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Pediatrics. 2014 Jun;133 Suppl 3:S85-90. doi: 10.1542/peds.2014-0122B.

Clinical trial enrollment among adolescents with cancer: supplement overview.

Author information

1
Centers for Disease Control and Prevention, Atlanta, Georgia; etai@cdc.gov.
2
Roswell Park Cancer Institute, Buffalo, New York; and.
3
St Charles Health System, Quality Department, Bend, Oregon.

Abstract

BACKGROUND:

Survival rates for children with cancer have significantly increased over the past 35 years. However, adolescents with cancer aged 15 to 19 years have had less progress in survival prolongation compared with younger children, which may be due to lower clinical trial enrollment among adolescents with cancer. To help address this issue, the Centers for Disease Control and Prevention (CDC) convened a series of webinars to identify salient issues and measures to address this problem. This supplement is intended to raise awareness about the unique challenges of clinical trial enrollment among adolescents with cancer.

METHODS:

The CDC convened a workgroup of researchers and health care providers in the field of adolescent and young adult oncology and cancer survivorship to examine the barriers and challenges limiting the participation of adolescents in clinical trials and to define ways to improve on these concerns.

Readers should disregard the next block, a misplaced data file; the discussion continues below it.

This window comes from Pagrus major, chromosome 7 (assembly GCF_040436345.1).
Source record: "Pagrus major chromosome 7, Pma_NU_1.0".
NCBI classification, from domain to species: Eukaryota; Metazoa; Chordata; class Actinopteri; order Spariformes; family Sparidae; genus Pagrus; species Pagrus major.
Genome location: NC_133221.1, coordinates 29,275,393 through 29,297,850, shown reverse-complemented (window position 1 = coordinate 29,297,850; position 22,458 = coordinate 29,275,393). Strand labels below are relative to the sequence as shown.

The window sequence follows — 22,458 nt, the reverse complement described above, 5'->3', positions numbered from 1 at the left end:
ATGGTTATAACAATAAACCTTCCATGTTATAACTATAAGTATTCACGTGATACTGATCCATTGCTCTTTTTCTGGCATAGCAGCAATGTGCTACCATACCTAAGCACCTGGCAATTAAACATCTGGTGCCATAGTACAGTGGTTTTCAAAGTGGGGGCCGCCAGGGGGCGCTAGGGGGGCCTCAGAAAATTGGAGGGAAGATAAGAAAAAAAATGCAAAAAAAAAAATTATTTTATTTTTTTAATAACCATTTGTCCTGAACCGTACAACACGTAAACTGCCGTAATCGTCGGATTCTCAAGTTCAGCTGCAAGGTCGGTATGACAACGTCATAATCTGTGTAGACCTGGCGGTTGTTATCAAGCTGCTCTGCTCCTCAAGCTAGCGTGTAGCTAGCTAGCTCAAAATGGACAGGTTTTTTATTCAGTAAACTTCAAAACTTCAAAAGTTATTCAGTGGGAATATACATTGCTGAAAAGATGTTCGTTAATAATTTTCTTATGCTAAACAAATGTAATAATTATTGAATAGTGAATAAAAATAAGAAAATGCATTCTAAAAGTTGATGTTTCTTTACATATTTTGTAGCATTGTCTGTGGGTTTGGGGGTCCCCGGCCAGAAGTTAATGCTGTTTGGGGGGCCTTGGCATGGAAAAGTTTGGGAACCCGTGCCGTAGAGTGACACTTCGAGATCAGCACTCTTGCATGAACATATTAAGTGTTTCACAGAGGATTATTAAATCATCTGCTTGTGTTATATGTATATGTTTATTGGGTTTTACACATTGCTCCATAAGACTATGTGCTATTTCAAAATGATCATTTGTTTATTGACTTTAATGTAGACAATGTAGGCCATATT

RESULTS:

The workgroup identified 3 distinct issues affecting clinical trial enrollment among adolescents with cancer: (1) many adolescents with cancer are not referred to institutions where clinical trials are offered, (2) there are limited numbers of clinical trials for adolescents with cancer, and (3) psychosocial barriers impede adolescents with cancer from enrolling in clinical trials.

CONCLUSIONS:

Adolescents with cancer have the smallest proportion and least number of patients enrolled in clinical trials in pediatric oncology. Successfully addressing this challenge requires improving referral to existing clinical trials, addressing regulatory barriers to clinical trial enrollment, increasing the number of clinical trials for adolescents, and addressing unique psychosocial barriers to clinical trial enrollment.

KEYWORDS:

adolescent; clinical trial; enrollment

PMID:
24918212
PMCID:
PMC6069529
DOI:
10.1542/peds.2014-0122B
[Indexed for MEDLINE]
Free PMC Article

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